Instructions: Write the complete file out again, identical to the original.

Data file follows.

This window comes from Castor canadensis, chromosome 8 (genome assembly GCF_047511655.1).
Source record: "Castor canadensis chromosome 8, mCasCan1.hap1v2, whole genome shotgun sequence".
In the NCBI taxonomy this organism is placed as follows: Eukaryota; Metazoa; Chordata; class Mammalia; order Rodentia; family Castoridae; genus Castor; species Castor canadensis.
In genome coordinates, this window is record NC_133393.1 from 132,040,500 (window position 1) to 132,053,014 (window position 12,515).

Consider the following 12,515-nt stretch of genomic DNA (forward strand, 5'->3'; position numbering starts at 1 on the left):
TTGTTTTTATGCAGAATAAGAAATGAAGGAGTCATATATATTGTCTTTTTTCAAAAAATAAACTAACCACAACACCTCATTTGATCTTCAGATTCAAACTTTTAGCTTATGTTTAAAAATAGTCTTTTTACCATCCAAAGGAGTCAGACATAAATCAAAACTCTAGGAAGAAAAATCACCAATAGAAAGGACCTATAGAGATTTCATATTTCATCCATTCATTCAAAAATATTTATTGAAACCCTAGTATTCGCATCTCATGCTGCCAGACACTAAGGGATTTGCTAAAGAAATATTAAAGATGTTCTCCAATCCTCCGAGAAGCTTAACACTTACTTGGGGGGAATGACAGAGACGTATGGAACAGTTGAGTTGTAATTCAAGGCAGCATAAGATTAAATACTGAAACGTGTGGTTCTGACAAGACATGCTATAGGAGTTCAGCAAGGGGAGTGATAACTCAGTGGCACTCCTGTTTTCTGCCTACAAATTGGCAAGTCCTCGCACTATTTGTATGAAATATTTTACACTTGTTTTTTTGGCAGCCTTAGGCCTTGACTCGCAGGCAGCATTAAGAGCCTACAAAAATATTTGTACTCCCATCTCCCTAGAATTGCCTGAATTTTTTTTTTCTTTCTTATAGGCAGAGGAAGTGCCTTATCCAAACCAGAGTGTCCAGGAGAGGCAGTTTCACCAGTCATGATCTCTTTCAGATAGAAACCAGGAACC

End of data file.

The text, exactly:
This window comes from Castor canadensis, chromosome 8 (genome assembly GCF_047511655.1).
Source record: "Castor canadensis chromosome 8, mCasCan1.hap1v2, whole genome shotgun sequence".
In the NCBI taxonomy this organism is placed as follows: Eukaryota; Metazoa; Chordata; class Mammalia; order Rodentia; family Castoridae; genus Castor; species Castor canadensis.
In genome coordinates, this window is record NC_133393.1 from 132,040,500 (window position 1) to 132,053,014 (window position 12,515).

Consider the following 12,515-nt stretch of genomic DNA (forward strand, 5'->3'; position numbering starts at 1 on the left):
TTGTTTTTATGCAGAATAAGAAATGAAGGAGTCATATATATTGTCTTTTTTCAAAAAATAAACTAACCACAACACCTCATTTGATCTTCAGATTCAAACTTTTAGCTTATGTTTAAAAATAGTCTTTTTACCATCCAAAGGAGTCAGACATAAATCAAAACTCTAGGAAGAAAAATCACCAATAGAAAGGACCTATAGAGATTTCATATTTCATCCATTCATTCAAAAATATTTATTGAAACCCTAGTATTCGCATCTCATGCTGCCAGACACTAAGGGATTTGCTAAAGAAATATTAAAGATGTTCTCCAATCCTCCGAGAAGCTTAACACTTACTTGGGGGGAATGACAGAGACGTATGGAACAGTTGAGTTGTAATTCAAGGCAGCATAAGATTAAATACTGAAACGTGTGGTTCTGACAAGACATGCTATAGGAGTTCAGCAAGGGGAGTGATAACTCAGTGGCACTCCTGTTTTCTGCCTACAAATTGGCAAGTCCTCGCACTATTTGTATGAAATATTTTACACTTGTTTTTTTGGCAGCCTTAGGCCTTGACTCGCAGGCAGCATTAAGAGCCTACAAAAATATTTGTACTCCCATCTCCCTAGAATTGCCTGAATTTTTTTTTTCTTTCTTATAGGCAGAGGAAGTGCCTTATCCAAACCAGAGTGTCCAGGAGAGGCAGTTTCACCAGTCATGATCTCTTTCAGATAGAAACCAGGAACC